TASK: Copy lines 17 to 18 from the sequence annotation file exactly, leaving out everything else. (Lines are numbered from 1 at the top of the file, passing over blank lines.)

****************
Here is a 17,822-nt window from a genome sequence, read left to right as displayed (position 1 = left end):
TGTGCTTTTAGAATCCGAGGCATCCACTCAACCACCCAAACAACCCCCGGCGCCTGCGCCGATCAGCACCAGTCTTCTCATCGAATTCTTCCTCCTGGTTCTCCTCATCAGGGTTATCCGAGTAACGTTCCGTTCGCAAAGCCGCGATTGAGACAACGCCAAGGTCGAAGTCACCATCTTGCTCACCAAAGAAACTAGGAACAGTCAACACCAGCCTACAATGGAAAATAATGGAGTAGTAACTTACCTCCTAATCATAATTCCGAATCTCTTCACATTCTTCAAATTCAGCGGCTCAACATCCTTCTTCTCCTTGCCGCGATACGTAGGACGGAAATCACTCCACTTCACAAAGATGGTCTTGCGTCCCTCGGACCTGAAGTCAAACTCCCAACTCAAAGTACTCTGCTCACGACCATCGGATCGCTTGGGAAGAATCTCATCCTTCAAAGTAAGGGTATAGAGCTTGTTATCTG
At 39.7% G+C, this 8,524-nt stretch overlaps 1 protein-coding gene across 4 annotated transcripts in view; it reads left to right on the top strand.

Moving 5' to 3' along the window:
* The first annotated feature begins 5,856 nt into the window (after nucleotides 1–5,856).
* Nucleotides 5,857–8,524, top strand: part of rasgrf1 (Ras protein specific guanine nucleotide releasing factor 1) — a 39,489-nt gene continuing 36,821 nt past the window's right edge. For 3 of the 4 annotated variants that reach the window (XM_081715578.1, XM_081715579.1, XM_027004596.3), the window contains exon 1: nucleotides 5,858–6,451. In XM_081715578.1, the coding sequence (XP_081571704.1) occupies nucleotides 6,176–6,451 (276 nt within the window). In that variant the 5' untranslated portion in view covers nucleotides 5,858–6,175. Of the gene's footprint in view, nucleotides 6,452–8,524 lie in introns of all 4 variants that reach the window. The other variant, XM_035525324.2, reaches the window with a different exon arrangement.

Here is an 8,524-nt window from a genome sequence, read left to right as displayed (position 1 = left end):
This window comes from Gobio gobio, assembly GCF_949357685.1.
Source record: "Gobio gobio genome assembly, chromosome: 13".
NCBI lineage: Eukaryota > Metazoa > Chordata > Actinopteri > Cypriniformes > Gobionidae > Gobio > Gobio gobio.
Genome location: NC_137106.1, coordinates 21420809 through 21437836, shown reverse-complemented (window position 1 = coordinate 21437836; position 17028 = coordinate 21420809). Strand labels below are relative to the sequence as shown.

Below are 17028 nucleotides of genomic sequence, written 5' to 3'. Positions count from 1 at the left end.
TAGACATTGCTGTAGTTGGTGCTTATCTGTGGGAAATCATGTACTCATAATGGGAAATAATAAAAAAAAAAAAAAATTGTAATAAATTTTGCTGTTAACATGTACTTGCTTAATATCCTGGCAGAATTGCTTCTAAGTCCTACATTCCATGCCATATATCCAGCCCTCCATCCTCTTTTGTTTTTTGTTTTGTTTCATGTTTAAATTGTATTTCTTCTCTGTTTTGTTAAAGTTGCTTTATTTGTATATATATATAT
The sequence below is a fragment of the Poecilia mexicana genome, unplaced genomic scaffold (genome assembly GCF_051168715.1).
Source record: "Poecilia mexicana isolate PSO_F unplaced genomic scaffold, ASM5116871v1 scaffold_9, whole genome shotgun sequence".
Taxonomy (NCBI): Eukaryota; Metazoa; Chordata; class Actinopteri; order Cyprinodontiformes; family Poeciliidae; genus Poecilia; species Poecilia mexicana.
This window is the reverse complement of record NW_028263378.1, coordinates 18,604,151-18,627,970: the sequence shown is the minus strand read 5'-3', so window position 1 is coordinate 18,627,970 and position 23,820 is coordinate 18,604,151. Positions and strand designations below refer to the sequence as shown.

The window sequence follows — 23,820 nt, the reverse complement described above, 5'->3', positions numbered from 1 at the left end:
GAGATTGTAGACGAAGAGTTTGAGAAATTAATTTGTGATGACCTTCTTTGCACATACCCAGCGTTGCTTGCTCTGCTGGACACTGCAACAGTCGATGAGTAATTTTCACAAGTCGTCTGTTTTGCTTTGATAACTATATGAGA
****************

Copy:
This window is the reverse complement of record NW_028263378.1, coordinates 18,604,151-18,627,970: the sequence shown is the minus strand read 5'-3', so window position 1 is coordinate 18,627,970 and position 23,820 is coordinate 18,604,151. Positions and strand designations below refer to the sequence as shown.

The window sequence follows — 23,820 nt, the reverse complement described above, 5'->3', positions numbered from 1 at the left end: